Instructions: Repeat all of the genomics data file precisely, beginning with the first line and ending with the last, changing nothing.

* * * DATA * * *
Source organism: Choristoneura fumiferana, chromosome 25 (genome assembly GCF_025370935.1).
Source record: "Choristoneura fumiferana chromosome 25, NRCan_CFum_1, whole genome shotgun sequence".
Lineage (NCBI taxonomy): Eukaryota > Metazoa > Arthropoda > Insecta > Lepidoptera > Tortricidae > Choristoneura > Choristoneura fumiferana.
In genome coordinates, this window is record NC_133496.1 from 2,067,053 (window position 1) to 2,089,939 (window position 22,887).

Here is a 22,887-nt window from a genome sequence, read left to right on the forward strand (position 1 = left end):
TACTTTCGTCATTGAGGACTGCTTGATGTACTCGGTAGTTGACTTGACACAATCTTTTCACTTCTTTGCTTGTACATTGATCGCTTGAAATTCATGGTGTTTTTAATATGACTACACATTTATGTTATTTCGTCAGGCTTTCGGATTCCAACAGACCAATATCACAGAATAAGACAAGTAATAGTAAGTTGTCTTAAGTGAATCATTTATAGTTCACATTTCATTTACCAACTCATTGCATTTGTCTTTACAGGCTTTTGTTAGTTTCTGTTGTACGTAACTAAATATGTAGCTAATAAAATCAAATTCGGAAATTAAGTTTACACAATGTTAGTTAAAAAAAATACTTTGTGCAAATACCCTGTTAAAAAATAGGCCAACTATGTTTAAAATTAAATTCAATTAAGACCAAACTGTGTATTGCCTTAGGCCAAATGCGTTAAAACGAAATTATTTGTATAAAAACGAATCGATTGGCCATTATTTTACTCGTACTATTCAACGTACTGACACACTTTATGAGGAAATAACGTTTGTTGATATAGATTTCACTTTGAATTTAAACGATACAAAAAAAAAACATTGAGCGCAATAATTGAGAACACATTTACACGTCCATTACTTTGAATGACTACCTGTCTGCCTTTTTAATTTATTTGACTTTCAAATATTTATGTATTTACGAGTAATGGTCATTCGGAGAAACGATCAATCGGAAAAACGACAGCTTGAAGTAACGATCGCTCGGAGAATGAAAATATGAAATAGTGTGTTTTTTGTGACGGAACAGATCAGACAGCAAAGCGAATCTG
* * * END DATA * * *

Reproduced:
Source organism: Choristoneura fumiferana, chromosome 25 (genome assembly GCF_025370935.1).
Source record: "Choristoneura fumiferana chromosome 25, NRCan_CFum_1, whole genome shotgun sequence".
Lineage (NCBI taxonomy): Eukaryota > Metazoa > Arthropoda > Insecta > Lepidoptera > Tortricidae > Choristoneura > Choristoneura fumiferana.
In genome coordinates, this window is record NC_133496.1 from 2,067,053 (window position 1) to 2,089,939 (window position 22,887).

Here is a 22,887-nt window from a genome sequence, read left to right on the forward strand (position 1 = left end):
TACTTTCGTCATTGAGGACTGCTTGATGTACTCGGTAGTTGACTTGACACAATCTTTTCACTTCTTTGCTTGTACATTGATCGCTTGAAATTCATGGTGTTTTTAATATGACTACACATTTATGTTATTTCGTCAGGCTTTCGGATTCCAACAGACCAATATCACAGAATAAGACAAGTAATAGTAAGTTGTCTTAAGTGAATCATTTATAGTTCACATTTCATTTACCAACTCATTGCATTTGTCTTTACAGGCTTTTGTTAGTTTCTGTTGTACGTAACTAAATATGTAGCTAATAAAATCAAATTCGGAAATTAAGTTTACACAATGTTAGTTAAAAAAAATACTTTGTGCAAATACCCTGTTAAAAAATAGGCCAACTATGTTTAAAATTAAATTCAATTAAGACCAAACTGTGTATTGCCTTAGGCCAAATGCGTTAAAACGAAATTATTTGTATAAAAACGAATCGATTGGCCATTATTTTACTCGTACTATTCAACGTACTGACACACTTTATGAGGAAATAACGTTTGTTGATATAGATTTCACTTTGAATTTAAACGATACAAAAAAAAAACATTGAGCGCAATAATTGAGAACACATTTACACGTCCATTACTTTGAATGACTACCTGTCTGCCTTTTTAATTTATTTGACTTTCAAATATTTATGTATTTACGAGTAATGGTCATTCGGAGAAACGATCAATCGGAAAAACGACAGCTTGAAGTAACGATCGCTCGGAGAATGAAAATATGAAATAGTGTGTTTTTTGTGACGGAACAGATCAGACAGCAAAGCGAATCTG